PHP was released by Rasmus Lerdorf on June 8, 1995. His original usenet post is still available online if you want to examine a computing artefact from the dawn of the web. Many of us owe our careers to the language, so here’s a brief history of PHP…PHP originally stood for “Personal Home Page” and Rasmus started the project in 1994. PHP was written in C and was intended to replace several Perl scripts he was using on his homepage. Few people will be ancient enough to remember CGI programming in Perl, but it wasn’t much fun. You could not embed code within HTML and development was slow and clunky.Rasmus added his own Form Interpreter and other C libraries including database connectivity engines. PHP 2.0 was born on this day 15 years ago. PHP had a modest following until the launch of version 3.0 in June 1998. The parser was completely re-written by Andi Gutmans and Zeev Suraski; they also changed the name to the recursive “PHP: Hypertext Preprocessor”. Critics argue that PHP 3.0 was insecure, had a messy syntax, and didn’t offer standard coding conventions such as object-orientated programming. Some will quote the same arguments today. However, while PHP lacked elegance it made web development significantly easier. Programming novices could add snippets of code to their HTML pages and experts could develop full web applications using an open source technology which became widely installed by web hosts.PHP 4.0 was released on May 22, 2000. It provided rudimentary object-orientation and addressed several security issues such as disabling register_globals. Scripts broke, but it was relatively easy to adapt applications for the new platform. PHP 4.0 was an instant success and you’ll still find it offered by web hosts today. Popular systems such as WordPress and Drupal still run on PHP 4.0 even though platform development has ceased.Finally, we come to PHP 5.0 which was released on July 13, 2004. The language featured more robust object-orientated programming plus security and performance enhancements. The uptake has been more sedate owing to the success of PHP 4.0 and the introduction of competing frameworks such as ASP.NET, Ruby and Python.PHP has its inconsistencies and syntactical messiness, but it’s rare you’ll encounter a language which can be installed on almost any OS, is provided by the majority of web hosts, and offers a similar level of productivity and community assistance. Whatever your opinion of the language, PHP has provided a solid foundation for server-side programming and web application development for the past 15 years. Long may it continue.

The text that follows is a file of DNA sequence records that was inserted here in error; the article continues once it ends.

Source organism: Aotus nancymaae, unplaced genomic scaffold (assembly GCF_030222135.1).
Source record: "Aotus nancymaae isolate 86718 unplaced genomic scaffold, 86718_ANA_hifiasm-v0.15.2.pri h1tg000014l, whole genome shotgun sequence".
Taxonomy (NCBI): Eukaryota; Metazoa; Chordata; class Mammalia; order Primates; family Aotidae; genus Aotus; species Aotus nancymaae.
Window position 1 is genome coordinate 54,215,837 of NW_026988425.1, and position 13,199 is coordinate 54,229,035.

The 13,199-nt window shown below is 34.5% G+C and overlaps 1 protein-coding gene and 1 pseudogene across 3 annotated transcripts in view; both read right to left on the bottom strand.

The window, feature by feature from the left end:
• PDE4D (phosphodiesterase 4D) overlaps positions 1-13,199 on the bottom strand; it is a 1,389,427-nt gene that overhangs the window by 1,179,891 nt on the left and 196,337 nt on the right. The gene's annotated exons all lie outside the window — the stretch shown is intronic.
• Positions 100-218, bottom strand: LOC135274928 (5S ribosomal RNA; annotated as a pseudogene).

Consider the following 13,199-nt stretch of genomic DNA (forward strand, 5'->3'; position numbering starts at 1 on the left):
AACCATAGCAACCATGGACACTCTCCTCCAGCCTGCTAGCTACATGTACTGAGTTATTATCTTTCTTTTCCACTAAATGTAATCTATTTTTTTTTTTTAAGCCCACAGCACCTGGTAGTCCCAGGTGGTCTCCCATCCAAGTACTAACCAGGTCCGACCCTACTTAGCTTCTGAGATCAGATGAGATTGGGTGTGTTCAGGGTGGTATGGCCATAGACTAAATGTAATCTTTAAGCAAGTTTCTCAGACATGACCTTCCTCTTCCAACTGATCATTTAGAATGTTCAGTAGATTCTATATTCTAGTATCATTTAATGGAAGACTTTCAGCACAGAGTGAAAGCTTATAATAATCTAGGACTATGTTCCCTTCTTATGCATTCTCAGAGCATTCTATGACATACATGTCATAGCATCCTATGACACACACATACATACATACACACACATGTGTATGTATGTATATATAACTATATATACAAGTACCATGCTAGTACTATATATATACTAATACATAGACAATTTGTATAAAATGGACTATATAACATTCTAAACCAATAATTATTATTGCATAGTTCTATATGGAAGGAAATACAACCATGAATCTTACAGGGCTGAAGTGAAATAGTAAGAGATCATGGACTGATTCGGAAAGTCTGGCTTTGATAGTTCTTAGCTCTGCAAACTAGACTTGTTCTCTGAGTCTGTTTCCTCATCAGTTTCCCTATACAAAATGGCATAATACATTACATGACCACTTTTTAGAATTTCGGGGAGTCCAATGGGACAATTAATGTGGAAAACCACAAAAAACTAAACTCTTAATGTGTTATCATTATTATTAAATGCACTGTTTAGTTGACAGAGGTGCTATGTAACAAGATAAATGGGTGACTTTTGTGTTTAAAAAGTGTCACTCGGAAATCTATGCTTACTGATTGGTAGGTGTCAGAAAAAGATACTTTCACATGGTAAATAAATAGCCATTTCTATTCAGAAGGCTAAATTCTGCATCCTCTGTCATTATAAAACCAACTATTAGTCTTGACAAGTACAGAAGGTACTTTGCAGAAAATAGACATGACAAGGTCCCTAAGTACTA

If you’re new to PHP or need a refresher, why not sign up for SitePoint’s PHP Live with Kevin Yank? It’s a 3-week interactive course which will help you learn PHP from experts and your fellow students.